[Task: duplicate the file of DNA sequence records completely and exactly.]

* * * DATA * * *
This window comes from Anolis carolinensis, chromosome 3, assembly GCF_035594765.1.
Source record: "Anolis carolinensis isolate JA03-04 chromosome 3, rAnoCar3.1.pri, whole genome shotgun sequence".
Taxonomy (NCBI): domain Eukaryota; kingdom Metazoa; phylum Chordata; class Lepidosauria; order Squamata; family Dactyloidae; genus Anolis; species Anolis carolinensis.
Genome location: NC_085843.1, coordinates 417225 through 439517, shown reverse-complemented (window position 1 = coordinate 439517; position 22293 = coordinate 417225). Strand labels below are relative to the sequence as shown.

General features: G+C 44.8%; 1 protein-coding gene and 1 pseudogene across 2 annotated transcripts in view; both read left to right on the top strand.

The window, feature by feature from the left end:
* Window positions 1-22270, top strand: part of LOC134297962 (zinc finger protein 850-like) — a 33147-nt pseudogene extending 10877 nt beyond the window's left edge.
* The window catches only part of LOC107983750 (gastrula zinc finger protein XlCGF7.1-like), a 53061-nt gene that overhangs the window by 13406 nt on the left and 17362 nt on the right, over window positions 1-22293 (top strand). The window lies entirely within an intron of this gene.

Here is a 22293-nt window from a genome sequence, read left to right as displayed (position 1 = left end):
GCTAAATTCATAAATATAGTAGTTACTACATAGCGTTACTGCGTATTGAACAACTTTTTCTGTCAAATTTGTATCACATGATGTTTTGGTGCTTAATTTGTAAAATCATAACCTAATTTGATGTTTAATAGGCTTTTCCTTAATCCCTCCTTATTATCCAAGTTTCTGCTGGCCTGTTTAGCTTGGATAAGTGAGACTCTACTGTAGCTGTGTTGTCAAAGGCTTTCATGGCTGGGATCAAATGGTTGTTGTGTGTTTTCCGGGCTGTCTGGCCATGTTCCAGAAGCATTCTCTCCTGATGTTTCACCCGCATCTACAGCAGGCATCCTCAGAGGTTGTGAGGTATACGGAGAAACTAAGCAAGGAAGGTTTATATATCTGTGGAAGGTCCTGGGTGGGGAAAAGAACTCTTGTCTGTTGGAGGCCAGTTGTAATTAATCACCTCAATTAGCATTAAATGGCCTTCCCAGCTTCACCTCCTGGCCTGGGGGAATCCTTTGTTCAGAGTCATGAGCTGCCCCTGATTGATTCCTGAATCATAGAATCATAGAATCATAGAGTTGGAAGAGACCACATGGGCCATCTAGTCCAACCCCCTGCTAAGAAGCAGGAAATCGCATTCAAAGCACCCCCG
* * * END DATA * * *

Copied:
This window comes from Anolis carolinensis, chromosome 3, assembly GCF_035594765.1.
Source record: "Anolis carolinensis isolate JA03-04 chromosome 3, rAnoCar3.1.pri, whole genome shotgun sequence".
Taxonomy (NCBI): domain Eukaryota; kingdom Metazoa; phylum Chordata; class Lepidosauria; order Squamata; family Dactyloidae; genus Anolis; species Anolis carolinensis.
Genome location: NC_085843.1, coordinates 417225 through 439517, shown reverse-complemented (window position 1 = coordinate 439517; position 22293 = coordinate 417225). Strand labels below are relative to the sequence as shown.

General features: G+C 44.8%; 1 protein-coding gene and 1 pseudogene across 2 annotated transcripts in view; both read left to right on the top strand.

The window, feature by feature from the left end:
* Window positions 1-22270, top strand: part of LOC134297962 (zinc finger protein 850-like) — a 33147-nt pseudogene extending 10877 nt beyond the window's left edge.
* The window catches only part of LOC107983750 (gastrula zinc finger protein XlCGF7.1-like), a 53061-nt gene that overhangs the window by 13406 nt on the left and 17362 nt on the right, over window positions 1-22293 (top strand). The window lies entirely within an intron of this gene.

Here is a 22293-nt window from a genome sequence, read left to right as displayed (position 1 = left end):
GCTAAATTCATAAATATAGTAGTTACTACATAGCGTTACTGCGTATTGAACAACTTTTTCTGTCAAATTTGTATCACATGATGTTTTGGTGCTTAATTTGTAAAATCATAACCTAATTTGATGTTTAATAGGCTTTTCCTTAATCCCTCCTTATTATCCAAGTTTCTGCTGGCCTGTTTAGCTTGGATAAGTGAGACTCTACTGTAGCTGTGTTGTCAAAGGCTTTCATGGCTGGGATCAAATGGTTGTTGTGTGTTTTCCGGGCTGTCTGGCCATGTTCCAGAAGCATTCTCTCCTGATGTTTCACCCGCATCTACAGCAGGCATCCTCAGAGGTTGTGAGGTATACGGAGAAACTAAGCAAGGAAGGTTTATATATCTGTGGAAGGTCCTGGGTGGGGAAAAGAACTCTTGTCTGTTGGAGGCCAGTTGTAATTAATCACCTCAATTAGCATTAAATGGCCTTCCCAGCTTCACCTCCTGGCCTGGGGGAATCCTTTGTTCAGAGTCATGAGCTGCCCCTGATTGATTCCTGAATCATAGAATCATAGAATCATAGAGTTGGAAGAGACCACATGGGCCATCTAGTCCAACCCCCTGCTAAGAAGCAGGAAATCGCATTCAAAGCACCCCCG